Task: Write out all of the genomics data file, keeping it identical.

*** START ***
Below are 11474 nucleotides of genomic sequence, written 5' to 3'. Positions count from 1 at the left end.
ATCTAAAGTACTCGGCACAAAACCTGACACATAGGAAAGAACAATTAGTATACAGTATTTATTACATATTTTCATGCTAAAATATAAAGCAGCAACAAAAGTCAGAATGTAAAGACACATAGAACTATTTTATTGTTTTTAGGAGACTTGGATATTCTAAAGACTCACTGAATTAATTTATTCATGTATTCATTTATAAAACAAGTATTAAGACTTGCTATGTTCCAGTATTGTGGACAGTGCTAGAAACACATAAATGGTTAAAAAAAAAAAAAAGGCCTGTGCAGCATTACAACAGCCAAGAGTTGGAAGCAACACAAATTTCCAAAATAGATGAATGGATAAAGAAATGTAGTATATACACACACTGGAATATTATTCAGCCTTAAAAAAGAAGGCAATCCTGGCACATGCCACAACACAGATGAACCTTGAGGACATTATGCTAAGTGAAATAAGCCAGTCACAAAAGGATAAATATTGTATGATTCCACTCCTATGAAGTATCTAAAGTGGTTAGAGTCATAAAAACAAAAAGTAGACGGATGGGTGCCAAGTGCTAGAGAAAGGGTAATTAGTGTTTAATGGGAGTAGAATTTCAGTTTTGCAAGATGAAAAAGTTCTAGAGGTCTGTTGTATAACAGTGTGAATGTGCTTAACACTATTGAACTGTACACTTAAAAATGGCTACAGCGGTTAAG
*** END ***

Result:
Below are 11474 nucleotides of genomic sequence, written 5' to 3'. Positions count from 1 at the left end.
ATCTAAAGTACTCGGCACAAAACCTGACACATAGGAAAGAACAATTAGTATACAGTATTTATTACATATTTTCATGCTAAAATATAAAGCAGCAACAAAAGTCAGAATGTAAAGACACATAGAACTATTTTATTGTTTTTAGGAGACTTGGATATTCTAAAGACTCACTGAATTAATTTATTCATGTATTCATTTATAAAACAAGTATTAAGACTTGCTATGTTCCAGTATTGTGGACAGTGCTAGAAACACATAAATGGTTAAAAAAAAAAAAAAGGCCTGTGCAGCATTACAACAGCCAAGAGTTGGAAGCAACACAAATTTCCAAAATAGATGAATGGATAAAGAAATGTAGTATATACACACACTGGAATATTATTCAGCCTTAAAAAAGAAGGCAATCCTGGCACATGCCACAACACAGATGAACCTTGAGGACATTATGCTAAGTGAAATAAGCCAGTCACAAAAGGATAAATATTGTATGATTCCACTCCTATGAAGTATCTAAAGTGGTTAGAGTCATAAAAACAAAAAGTAGACGGATGGGTGCCAAGTGCTAGAGAAAGGGTAATTAGTGTTTAATGGGAGTAGAATTTCAGTTTTGCAAGATGAAAAAGTTCTAGAGGTCTGTTGTATAACAGTGTGAATGTGCTTAACACTATTGAACTGTACACTTAAAAATGGCTACAGCGGTTAAG